Marvin Winans' Perfecting Church Invites Bankole Thompson to Moderate Final Detroit Mayoral Debate August 2 Ahead of August 6 Primary
Category: Community Written by Michigan Chronicle Staff
Perfecting Church, one of the most prominent African American churches in the country with 4,500 members based in Detroit, MI, and its Bishop Marvin L. Winans, a grammy award winning national gospel singer and minister who gave the eulogy at Whitney Houston's funeral will host the final Detroit mayoral debate on Aug. 2.
This will be the final debate ahead of the highly contested and most observed Aug. 6 primary election featuring all of the major candidates.
Bankole Thompson, a distinguished journalist and one of the most influential writers in media and politics, is the moderator of the debate. Thompson, the recipient of many awards including the NAACP 2013 Great Expectation Award "for the ability to speak truth to power," is the editor of the Michigan Chronicle as well as a radio and television analyst.
Thompson's forthcoming book on Detroit is titled "Rising From the Ashes: Engaging Detroit's Future with Courage."
The confirmed candidates for the debate include Wayne County Sheriff Benny Napoleon, former Detroit Medical Center CEO Mike Duggan, former Detroit Corporation Counsel Krystal Crittendon and former State Representative Lisa Howze. The doors of the church located on 7616 E. Nevada will open at 5:30pm.
In 2008, Thompson, moderated the heated Congressional debate in Michigan's 13th Congressional District election at Perfecting Church, where former Congresswoman and head of the Congressional Black Caucus Carolyn Cheeks Kilpatrick faced tough challenges from former State Representative Mary Waters and former State Senator Martha Scott.
Bishop Winans, believes that the upcoming Detroit mayoral election will be among the most important in Detroit's history, because of the emergency manager and the city's filing of chapter 9 bankruptcy.
"Whoever is in leadership once Detroit emerges from financial despair ... and it will emerge will chart the city's comeback," Winans said. "The right person must be in position to bring the city back to greatness."
Winans said it is important that Detroit voters hear from the candidates one last time before the August 6th primary.
For more information about Perfecting Church Ministries and Pastor Winans visit perfectingchurch.org
Visit www.bankolethompson.com to learn about the moderator of Friday's final Detroit mayoral debate.
Last Updated on Wednesday, 31 July 2013 10:09
Category: Community - Original Written by Amber Bogins
As Congress consider additional and inflexible work requirements for SNAP (Supplemental Nutrition Assistance Program – formerly food stamps) recipients, anti-hunger advocates at the Center for Civil Justice (CCJ) worry that lawmakers are proposing new rules without considering who actually gets SNAP and why. According to U.S. Agriculture Secretary Tom Vilsack, 92 percent of recipients nationwide are children, the elderly, the disabled, or people who are already working. The overwhelming majority of SNAP recipients who can work, are working. People who voluntarily quit work are disqualified from benefits under current rules.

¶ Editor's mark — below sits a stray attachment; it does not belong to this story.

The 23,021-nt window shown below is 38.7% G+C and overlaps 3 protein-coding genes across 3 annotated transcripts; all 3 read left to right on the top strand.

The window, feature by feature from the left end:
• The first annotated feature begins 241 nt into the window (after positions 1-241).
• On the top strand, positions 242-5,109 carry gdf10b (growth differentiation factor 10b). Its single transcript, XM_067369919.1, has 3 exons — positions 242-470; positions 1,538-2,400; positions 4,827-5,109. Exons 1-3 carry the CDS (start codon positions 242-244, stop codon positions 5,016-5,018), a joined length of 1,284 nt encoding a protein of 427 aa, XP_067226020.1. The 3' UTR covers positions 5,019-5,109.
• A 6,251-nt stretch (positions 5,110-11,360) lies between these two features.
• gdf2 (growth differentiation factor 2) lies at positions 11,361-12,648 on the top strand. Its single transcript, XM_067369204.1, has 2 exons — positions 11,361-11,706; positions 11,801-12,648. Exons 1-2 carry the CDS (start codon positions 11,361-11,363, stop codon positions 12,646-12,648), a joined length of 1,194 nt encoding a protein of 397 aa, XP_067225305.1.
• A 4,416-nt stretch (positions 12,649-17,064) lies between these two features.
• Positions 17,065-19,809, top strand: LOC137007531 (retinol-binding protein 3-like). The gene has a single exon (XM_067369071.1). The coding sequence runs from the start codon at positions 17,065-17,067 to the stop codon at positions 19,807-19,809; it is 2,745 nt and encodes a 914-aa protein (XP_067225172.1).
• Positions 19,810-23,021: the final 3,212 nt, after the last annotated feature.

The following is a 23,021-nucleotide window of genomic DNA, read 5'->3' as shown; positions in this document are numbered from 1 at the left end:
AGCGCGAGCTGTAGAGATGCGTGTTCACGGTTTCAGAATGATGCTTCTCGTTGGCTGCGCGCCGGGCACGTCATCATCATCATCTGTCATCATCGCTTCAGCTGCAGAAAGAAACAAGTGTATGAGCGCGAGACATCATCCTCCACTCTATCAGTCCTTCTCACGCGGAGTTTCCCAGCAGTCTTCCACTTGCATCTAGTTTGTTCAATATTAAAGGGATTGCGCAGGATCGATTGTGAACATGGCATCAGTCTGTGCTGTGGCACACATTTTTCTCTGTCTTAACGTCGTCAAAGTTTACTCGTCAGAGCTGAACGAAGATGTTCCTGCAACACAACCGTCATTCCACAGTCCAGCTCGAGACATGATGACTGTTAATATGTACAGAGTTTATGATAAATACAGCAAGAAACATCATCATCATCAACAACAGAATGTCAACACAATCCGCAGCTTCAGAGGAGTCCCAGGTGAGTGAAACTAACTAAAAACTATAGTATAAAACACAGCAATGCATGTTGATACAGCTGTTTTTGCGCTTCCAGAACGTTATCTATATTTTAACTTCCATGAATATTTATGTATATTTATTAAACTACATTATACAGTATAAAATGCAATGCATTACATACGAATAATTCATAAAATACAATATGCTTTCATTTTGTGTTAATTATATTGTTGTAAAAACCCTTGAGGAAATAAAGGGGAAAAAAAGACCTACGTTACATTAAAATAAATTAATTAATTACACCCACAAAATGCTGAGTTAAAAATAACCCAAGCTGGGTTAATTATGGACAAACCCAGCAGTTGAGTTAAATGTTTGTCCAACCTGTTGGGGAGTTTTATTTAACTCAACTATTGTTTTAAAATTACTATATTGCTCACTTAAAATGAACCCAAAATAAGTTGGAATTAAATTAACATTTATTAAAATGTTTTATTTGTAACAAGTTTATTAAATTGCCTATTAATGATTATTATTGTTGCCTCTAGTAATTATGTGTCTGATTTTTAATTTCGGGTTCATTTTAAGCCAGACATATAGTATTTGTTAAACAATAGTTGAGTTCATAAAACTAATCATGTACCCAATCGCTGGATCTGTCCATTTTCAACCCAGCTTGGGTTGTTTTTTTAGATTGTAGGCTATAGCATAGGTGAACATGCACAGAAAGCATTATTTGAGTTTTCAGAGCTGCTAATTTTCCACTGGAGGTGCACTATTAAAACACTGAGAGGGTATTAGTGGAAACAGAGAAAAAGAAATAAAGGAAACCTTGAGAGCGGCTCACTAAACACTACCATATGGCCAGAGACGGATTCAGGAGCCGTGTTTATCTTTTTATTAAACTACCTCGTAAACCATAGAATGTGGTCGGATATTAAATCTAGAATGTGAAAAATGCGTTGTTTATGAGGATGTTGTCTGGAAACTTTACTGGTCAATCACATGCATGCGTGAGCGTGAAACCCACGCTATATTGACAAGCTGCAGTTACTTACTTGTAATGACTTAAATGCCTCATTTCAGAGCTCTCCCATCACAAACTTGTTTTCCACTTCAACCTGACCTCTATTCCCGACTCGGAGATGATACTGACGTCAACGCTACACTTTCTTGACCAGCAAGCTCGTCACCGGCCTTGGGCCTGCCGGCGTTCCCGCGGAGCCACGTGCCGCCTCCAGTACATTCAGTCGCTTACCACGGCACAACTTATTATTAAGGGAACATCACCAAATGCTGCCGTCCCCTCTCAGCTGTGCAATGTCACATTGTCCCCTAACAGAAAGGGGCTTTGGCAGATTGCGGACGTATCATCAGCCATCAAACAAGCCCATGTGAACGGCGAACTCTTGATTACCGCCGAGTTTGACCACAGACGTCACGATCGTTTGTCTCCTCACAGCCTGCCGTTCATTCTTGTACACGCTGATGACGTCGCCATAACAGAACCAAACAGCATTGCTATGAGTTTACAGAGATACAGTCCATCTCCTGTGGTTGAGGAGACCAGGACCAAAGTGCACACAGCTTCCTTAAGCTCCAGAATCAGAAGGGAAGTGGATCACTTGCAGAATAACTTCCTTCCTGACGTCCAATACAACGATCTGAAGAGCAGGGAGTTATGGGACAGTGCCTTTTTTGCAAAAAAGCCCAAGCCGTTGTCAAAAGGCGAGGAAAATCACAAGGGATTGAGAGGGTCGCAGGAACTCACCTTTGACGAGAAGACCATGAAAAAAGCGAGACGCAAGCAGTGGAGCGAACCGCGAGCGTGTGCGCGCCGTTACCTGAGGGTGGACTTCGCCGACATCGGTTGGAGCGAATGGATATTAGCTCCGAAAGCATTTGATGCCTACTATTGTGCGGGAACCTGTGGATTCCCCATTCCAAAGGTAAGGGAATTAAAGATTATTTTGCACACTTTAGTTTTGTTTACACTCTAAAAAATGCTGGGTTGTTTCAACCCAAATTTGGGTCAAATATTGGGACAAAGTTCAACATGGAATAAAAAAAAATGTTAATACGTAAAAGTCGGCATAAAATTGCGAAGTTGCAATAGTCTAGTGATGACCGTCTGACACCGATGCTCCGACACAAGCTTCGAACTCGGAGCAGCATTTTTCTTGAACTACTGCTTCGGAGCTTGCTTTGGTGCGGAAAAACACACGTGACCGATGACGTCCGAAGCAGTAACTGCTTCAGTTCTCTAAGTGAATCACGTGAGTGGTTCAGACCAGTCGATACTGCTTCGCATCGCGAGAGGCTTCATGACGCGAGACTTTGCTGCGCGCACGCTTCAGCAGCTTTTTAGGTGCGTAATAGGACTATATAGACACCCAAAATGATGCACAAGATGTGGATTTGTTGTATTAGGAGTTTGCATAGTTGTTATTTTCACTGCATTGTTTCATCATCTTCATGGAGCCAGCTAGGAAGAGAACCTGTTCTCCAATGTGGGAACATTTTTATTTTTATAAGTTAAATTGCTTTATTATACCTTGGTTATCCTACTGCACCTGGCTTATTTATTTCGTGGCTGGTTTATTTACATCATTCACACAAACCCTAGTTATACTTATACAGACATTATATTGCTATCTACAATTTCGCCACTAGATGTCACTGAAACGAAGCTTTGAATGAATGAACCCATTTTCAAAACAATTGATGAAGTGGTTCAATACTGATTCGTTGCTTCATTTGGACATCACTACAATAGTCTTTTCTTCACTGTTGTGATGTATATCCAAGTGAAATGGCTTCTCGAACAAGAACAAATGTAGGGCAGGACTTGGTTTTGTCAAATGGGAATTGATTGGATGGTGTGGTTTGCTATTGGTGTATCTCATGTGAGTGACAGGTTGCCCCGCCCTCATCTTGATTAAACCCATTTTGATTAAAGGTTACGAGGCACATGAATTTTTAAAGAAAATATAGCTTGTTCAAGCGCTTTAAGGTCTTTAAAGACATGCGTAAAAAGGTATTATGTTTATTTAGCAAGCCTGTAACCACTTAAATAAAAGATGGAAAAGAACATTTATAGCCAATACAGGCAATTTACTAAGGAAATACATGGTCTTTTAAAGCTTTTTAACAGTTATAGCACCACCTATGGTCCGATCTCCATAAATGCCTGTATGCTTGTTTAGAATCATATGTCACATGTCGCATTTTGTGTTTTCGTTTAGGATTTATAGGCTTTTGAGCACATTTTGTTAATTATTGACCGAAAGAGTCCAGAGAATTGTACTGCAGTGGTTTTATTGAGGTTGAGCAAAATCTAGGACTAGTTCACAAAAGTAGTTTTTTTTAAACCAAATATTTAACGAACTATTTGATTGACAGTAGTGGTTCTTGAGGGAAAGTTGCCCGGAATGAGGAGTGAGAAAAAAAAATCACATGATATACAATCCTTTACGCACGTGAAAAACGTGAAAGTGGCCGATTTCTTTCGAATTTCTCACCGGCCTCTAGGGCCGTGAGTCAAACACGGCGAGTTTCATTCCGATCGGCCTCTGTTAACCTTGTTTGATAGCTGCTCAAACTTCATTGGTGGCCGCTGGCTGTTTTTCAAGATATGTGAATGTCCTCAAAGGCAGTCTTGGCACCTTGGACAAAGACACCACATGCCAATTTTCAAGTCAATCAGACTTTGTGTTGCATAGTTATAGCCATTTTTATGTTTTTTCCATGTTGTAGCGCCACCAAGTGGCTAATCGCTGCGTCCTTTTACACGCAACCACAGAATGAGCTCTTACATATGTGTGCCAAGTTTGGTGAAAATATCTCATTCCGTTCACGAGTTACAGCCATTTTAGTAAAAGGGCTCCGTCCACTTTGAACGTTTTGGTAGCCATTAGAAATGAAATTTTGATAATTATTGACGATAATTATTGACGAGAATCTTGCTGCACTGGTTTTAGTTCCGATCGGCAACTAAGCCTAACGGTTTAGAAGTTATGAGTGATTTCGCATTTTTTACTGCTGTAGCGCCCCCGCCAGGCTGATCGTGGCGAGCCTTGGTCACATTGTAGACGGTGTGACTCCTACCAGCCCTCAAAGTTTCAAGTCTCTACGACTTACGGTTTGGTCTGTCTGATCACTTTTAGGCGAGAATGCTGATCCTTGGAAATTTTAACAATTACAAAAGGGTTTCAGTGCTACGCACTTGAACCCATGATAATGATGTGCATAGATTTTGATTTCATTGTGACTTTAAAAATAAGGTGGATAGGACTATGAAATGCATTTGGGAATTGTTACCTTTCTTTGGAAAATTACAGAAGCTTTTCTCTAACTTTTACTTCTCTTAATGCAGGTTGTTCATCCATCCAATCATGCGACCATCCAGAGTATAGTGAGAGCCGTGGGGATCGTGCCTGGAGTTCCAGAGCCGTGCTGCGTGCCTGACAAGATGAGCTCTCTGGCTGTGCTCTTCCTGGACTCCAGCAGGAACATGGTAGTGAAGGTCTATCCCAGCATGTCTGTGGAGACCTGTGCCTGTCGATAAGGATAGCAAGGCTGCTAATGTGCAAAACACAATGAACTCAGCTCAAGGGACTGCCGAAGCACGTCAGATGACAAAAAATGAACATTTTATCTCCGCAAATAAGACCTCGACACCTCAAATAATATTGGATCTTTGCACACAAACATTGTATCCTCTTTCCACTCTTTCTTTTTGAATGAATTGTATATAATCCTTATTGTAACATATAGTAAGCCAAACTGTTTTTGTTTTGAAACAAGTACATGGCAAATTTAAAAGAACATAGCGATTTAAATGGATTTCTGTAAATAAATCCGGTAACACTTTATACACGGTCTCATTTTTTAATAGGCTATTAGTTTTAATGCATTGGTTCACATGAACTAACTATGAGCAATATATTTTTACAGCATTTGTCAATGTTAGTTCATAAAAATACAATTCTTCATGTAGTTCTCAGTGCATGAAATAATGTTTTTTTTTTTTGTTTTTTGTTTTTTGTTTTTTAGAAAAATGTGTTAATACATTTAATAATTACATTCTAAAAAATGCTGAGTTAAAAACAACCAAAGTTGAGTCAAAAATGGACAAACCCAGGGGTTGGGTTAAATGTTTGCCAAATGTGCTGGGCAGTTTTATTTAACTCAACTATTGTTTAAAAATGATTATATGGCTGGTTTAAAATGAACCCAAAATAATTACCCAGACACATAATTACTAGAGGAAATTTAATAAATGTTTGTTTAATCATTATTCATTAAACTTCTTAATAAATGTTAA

Advocates say the SNAP program has grown in recent years – not because people are avoiding work, but because the program and community partners are both doing a better job of reaching out to those who aren't earning enough to make ends meet. "SNAP is a very important supplement for working households and for social security benefits that are too low to pay for all household expenses," says CCJ's Executive Director Terri Stangl. "The program should not be attacked because it has been successful for finding and helping those who it was ended to help. It was intended to help those who – after paying housing, childcare and child support expenses – simply don't have enough money left each month to feed their families."
In Michigan, more than 50 percent of SNAP households with at least one working-age, non-disabled adult are receiving income from work. More than 80 percent worked in the year prior to or go back to work the year after receiving SNAP. The rates are even higher for families with children – more than 60 percent work while receiving SNAP and almost 90 percent work in the prior or subsequent year. SNAP helps both low-wage workers and those who are between jobs. A recent report by the Washington-based Center on Budget and Policy Priorities shows the size of SNAP grows when jobs are scarce and shrinks somewhat after the job market improves. http://www.cbpp.org/cms/index.cfm?fa=view&id=3996
Some GOP lawmakers have met to discuss how to downsize the program with one approach being a proposal by Rep. Steve Southerland (R-FL) that would allow individual states to test new work requirements. During the debate over the combined farm bill that was eventually defeated, the House approved the Southerland amendment. A more far-reaching amendment that would have cut $3 billion a year from the program and imposed new work rules was rejected.
"It doesn't make sense for Congress to be spending a lot of taxpayer money creating and administering new work rules and the related red tape when most of the people on the program already are working, soon to return to work, or have shown themselves unable to work," says Stangl.
Last Updated on Tuesday, 30 July 2013 12:27
Category: Community - Original Written by Amber Bogins